Story written by Pauline Mason at BBC
We take it for granted that our children will be better off than us but the so-called millennials – anyone born in the 1980s or 1990s – could become the first generation to earn less than their parents.
And are those parents, mostly baby boomers who benefited from economic good times, tax cuts and free higher education to blame?
Baby boomers, people born between 1946 and 1965, will on average earn £740,000 during their lives, according to the Resolution Foundation.
Generation X, those now aged between 35 and 50, are projected to earn 13% more than that – £835,000 on average.
But the figure for millennials, the under-35s, is lower than that – they are forecast to earn £825,000 over their working lives.
Laura Gardiner, author of the Resolution Foundation’s report Stagnation Generation found a range of reasons for the dismal outlook for millennials.
Laura, a millennial herself, says the timing of the financial crisis was particularly bad for her generation. “This pay squeeze in particular hit millennials just at the point you expect your pay to be rising most quickly, in your early twenties,” she says.
There’s still a chance that millennials’ lifetime earnings could outstrip those of their parents because they are likely to live longer and work longer, Laura says.
She adds, however, that the slowdown in productivity growth (which affects national income) and the rise of insecure or precarious work, such as zero-hours contracts, self employment and short-term contracts, could prove so devastating that millennials would still earn less than their parents.
Claudia Wells, who is 24, graduated from university in 2015 and since then has had a series of temporary and short-term contracts, the most recent of which has taken her to France. “In today’s market,” she says, “finding a job can be hard.”
Claudia also faces other financial burdens compared with her baby boomer father Ian. As soon as she starts earning more than £21,000 she will have to start paying off more than £40,000 of student debt.
Ian compares his daughter’s circumstances with his own: “At 23 I was in a secure, big company job with a good pension scheme, I had bought my first modest house and I was paying off a mortgage, not student debt.”
The housing divide
“I live in a shared house and the idea of me or any of my friends owning a house by ourselves is pretty unforeseeable,” Claudia says.
In fact, by the age of 30, Claudia’s generation are 50% less likely to own their own homes than their baby boomer parents. Almost two-thirds of Ian’s generation were homeowners by the same age.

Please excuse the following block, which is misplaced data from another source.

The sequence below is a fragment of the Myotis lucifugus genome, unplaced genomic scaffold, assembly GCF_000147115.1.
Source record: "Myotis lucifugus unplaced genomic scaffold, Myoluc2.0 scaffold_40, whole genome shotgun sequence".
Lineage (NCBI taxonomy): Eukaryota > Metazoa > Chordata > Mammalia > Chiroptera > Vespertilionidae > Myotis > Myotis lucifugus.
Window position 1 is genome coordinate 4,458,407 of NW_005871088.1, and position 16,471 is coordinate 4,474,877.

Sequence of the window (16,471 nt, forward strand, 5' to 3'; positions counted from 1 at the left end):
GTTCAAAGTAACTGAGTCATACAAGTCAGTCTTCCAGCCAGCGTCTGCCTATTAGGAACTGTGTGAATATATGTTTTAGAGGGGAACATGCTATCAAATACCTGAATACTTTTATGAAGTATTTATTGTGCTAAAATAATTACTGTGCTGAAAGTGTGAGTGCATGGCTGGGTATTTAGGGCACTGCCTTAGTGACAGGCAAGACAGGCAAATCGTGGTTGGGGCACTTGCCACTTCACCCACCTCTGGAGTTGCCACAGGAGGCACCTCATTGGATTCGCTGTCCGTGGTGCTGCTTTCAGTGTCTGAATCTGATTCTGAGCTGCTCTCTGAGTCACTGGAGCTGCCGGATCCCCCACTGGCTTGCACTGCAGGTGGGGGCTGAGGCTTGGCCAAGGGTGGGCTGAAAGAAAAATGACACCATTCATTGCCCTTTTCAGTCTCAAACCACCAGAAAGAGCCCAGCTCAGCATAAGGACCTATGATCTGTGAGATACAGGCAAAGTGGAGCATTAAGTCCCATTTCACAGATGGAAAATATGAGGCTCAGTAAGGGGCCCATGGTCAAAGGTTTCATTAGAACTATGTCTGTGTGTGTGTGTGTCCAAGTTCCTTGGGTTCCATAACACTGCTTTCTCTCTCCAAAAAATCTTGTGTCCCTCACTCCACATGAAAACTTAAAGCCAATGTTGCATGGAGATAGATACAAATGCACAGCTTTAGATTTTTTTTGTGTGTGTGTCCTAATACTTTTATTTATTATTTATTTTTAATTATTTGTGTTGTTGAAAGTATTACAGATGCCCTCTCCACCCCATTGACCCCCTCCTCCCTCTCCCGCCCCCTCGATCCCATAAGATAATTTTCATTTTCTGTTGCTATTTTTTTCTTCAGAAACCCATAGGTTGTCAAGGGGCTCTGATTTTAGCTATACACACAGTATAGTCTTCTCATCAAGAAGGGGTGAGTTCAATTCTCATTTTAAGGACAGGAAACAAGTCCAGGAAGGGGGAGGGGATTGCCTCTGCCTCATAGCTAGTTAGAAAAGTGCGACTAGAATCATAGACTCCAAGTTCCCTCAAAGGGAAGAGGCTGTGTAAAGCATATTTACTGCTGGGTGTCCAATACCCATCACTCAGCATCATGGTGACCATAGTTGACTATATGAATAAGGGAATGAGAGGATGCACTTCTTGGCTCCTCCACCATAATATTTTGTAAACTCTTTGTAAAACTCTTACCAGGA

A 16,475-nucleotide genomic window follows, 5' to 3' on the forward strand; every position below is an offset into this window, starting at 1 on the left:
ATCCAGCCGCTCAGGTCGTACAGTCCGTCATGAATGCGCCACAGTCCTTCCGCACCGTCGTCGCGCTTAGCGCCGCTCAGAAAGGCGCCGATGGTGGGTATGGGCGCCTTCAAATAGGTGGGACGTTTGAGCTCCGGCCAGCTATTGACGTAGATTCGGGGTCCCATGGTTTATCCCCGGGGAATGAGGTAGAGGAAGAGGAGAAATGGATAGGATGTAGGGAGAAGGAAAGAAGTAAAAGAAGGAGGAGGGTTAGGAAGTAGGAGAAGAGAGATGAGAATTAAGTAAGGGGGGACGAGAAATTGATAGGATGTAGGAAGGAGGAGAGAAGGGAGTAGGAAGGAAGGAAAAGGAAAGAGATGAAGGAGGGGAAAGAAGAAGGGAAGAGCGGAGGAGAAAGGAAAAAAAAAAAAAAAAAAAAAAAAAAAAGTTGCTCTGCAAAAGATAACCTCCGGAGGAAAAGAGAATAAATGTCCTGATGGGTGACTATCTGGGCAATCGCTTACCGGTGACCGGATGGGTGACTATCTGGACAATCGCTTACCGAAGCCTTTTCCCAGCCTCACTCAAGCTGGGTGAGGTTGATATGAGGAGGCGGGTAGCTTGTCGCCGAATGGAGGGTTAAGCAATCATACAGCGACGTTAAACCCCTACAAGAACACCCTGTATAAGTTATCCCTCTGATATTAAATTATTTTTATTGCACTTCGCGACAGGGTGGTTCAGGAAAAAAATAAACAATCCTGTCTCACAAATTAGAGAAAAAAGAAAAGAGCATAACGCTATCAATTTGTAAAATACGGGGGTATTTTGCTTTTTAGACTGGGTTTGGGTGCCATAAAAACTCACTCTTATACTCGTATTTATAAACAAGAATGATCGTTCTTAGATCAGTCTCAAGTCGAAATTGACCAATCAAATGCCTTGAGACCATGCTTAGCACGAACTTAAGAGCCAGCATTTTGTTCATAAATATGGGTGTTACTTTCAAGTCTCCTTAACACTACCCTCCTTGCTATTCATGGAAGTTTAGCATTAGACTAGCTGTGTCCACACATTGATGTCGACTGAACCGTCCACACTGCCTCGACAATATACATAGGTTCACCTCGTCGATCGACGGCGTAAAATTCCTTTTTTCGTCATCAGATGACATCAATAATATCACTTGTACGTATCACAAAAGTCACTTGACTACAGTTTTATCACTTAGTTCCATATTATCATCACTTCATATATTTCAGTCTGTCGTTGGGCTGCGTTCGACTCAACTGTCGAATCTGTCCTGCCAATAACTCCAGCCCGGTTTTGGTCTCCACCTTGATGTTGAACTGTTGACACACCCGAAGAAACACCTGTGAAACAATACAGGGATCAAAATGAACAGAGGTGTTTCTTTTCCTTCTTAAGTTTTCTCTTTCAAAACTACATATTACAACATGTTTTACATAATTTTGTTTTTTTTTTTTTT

Part of the problem is that supply has failed to keep up with demand for housing as the population has grown.
And Angus Hanton, co-founder of the Intergenerational Foundation, which exists to promote fairness between the generations, believes that older people are hogging the housing that is available.
“Partly,” he says, “because they are living longer and partly because there aren’t suitable places to downsize to, but they are taking more than their share.”
This matters for Claudia’s generation because property remains the single biggest asset owned by people in the UK and is a valuable source of wealth and, potentially, rental income in later life.
Ian and his wife own their home outright and receive rental income from properties overseas that will supplement his already generous defined benefits pension and large savings pot, should he choose to retire.
An uncomfortable retirement
For “generation rent” – as millennials are also known – their retirement prospects look a lot bleaker. Not only are they more likely to forego income and wealth from owning property, they also face much higher pension costs.
And, despite the start of auto-enrolment into company pension schemes, the shift towards defined contribution pensions and the rise in self-employment (excluded from auto-enrolment) could dramatically reduce millennials’ retirement income.
The state is often seen as the arbiter of fairness between generations. But, there is evidence that government policy itself may have widened the intergenerational divide.
Prof Sir John Hills of the London School of Economics found that baby boomers were, on average, net beneficiaries of the welfare state – they will get more in benefits than they have paid in tax. They have enjoyed tax cuts and a boom in welfare spending. Subsequent generations, by contrast, are likely to be net contributors over their lifetimes and get back less than they have paid in, thanks to austerity cuts to state benefits.
The grey vote
“The older generation have more voting power… they lobby more, the MPs and the policy makers are more likely to be baby boomers so [young people’s] interests tend to be treated as less important,” says Angus Hanton.
So government decisions to protect the state pensions with a “triple lock” guaranteeing an annual rise of at least 2.5%, at a time when other working-age benefits are being cut, has added to the controversy over intergenerational fairness.
“In the UK we have a huge number of pensioners who are wealthy, probably two million over-60s who live in households with more than a million pounds’ worth of assets,” adds Angus. “It seems odd that they should be getting this handout of the state pension.”
Not everyone, however, puts the blame quite so squarely on the shoulders of the older generations.
“I would dispute the fact that the generations are at war,” says Baroness Greengross, president of the Pensions Policy Institute. “The older generation has no desire to fight the younger generation… these are their children and grandchildren.”
There’s evidence that, in some countries at least, state level transfers of wealth from the young are, to some extent, offset by private transfers from old to young within families.
And, Ian admits that, like most parents, he is setting aside money to help Claudia get on to the housing ladder.
Posted by: The Trust Advisor